Elizabethan Hair Adornments

Throughout Queen Elizabeth I's reign in England, her hairstyles transformed the trends of the era. Towards the end of her time between 1585 and 1605 periwigs had become popular. Periwigs were made of up curls or frizzed hair styled into tiny wave. They were built into an array of shapes, often symmetrical with a pronounced peak in the centre of the forehead. (Keyes, 1967, Chpt 1585-1605) These precious wigs were often decorated with various adornments: pearls, jewels, feathers and lace. As well as these decorations, the periwigs also held bonnet sized hairs to compliment the heart-shaped hair shape. The hair details often reflected materials and decor in the outfits - for example, the three images on the right above of Elizabeth show pearls in her fiery red hair whilst also being on her elaborate dresses. Also, in the image of the Elizabethan girl on the left her pillbox hat has a complimentary material to go with her formal attire.

A Caul
Hair nets were often incorporated with the elaborate curls. Also known as 'cauls', they were used to cover the back of the hair that could be held up as they often did not cut their hair and this became a useful way to keep the hair out of the face. Caul's were made out of fabric and covered by netting which was often adorned with beads or pearls.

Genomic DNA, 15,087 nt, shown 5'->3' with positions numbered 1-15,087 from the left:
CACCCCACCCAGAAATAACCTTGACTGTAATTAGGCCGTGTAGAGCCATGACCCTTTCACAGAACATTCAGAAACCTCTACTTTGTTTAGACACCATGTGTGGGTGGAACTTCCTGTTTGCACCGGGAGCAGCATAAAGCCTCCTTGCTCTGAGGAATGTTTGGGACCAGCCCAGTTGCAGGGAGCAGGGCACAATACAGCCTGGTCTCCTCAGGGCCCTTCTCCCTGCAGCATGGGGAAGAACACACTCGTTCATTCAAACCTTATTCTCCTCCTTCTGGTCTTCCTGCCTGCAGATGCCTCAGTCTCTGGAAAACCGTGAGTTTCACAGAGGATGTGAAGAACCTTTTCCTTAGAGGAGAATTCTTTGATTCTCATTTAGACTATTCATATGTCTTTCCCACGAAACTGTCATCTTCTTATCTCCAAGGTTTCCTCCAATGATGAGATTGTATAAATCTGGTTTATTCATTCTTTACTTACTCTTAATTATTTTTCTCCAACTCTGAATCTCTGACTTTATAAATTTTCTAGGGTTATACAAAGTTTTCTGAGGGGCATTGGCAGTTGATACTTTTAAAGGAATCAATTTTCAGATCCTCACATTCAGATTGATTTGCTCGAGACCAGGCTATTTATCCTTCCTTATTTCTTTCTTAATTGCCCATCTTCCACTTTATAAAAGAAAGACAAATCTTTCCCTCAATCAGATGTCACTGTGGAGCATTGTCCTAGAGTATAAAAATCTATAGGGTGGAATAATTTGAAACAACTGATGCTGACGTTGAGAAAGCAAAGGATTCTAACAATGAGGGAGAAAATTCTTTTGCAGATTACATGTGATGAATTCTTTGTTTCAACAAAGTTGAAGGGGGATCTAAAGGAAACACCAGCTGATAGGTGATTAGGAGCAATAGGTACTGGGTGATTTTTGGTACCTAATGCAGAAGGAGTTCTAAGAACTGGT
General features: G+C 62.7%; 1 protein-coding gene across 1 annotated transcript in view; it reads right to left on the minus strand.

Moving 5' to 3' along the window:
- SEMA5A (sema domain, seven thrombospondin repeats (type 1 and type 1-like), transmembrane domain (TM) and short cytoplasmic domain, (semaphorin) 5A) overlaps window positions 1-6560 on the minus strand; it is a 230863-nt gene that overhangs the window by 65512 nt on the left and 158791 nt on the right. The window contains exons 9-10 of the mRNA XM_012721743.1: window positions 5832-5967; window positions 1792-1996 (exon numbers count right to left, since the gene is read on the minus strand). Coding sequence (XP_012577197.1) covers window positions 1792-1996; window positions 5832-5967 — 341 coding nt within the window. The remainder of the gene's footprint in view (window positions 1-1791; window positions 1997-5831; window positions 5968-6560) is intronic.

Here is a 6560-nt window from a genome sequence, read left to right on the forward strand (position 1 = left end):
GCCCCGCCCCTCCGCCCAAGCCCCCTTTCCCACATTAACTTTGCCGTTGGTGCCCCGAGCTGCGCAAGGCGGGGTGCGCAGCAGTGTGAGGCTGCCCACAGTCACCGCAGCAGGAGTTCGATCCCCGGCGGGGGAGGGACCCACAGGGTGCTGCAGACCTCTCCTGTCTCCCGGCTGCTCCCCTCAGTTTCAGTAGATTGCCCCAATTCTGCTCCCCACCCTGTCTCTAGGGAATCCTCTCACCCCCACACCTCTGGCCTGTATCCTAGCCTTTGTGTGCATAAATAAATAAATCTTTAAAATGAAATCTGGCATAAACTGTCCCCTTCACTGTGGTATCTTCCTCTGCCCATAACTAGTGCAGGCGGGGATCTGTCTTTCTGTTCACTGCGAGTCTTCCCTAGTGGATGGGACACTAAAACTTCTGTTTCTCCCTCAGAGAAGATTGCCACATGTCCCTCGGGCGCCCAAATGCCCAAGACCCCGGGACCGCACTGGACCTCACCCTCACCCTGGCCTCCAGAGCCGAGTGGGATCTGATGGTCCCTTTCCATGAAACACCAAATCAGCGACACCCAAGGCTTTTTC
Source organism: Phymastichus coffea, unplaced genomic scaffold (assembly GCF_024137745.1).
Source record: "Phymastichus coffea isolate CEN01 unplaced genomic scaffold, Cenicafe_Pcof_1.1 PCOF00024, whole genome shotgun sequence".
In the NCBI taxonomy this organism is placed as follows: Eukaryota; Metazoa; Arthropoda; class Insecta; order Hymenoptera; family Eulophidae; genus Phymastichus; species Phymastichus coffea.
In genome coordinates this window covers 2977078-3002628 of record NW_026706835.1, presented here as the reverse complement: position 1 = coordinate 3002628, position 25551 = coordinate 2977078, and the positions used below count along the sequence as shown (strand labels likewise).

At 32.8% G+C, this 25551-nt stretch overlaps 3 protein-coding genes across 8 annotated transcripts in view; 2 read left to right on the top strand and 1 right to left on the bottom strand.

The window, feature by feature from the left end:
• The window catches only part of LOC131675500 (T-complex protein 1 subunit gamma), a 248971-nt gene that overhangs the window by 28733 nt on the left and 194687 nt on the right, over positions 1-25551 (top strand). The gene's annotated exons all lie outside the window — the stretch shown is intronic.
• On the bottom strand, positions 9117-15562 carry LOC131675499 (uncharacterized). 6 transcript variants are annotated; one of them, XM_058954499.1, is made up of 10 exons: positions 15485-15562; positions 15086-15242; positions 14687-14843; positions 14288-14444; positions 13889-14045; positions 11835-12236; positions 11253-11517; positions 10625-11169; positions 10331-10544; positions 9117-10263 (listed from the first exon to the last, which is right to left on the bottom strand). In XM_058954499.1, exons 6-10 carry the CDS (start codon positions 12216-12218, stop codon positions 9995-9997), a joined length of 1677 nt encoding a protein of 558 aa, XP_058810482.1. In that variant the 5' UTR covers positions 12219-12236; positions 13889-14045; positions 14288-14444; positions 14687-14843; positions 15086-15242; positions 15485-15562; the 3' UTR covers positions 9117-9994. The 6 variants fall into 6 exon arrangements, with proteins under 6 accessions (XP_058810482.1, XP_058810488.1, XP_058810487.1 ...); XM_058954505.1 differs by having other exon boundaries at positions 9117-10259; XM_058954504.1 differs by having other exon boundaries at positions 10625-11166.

French Hood
Variations of headbands and hats were very common in this era. Elizabeth's mother Anne Boleyn introduced the 'French Hood' which became popular throughout the Elizabethan era. The French Hood is a crescent-shaped head band that rests on on the back on the head with the half-moon shape sloping away from the face. Adornments such as pearls, lace or glass jewels with a veil sometimes covering the back of the hair. An 'Atifet' is a heart-shaped variation of a French Hood. Lace trimmings were more common on atifet's and they often matched the ruffs around the wearer's neck. Pillbox hats were another style of adornment that was worn on the head. It is a small hat that would be worn either to the side or at the back of the head. For the poorer community, a 'Coif' was the most common hat made out of plain white linen and were tied up under the chin. Coif's could also be used as a cap to keep the hair in place for more elaborate headpieces. 
An Atifet                               Elizabethan Pill Box Hat                                 A Coif


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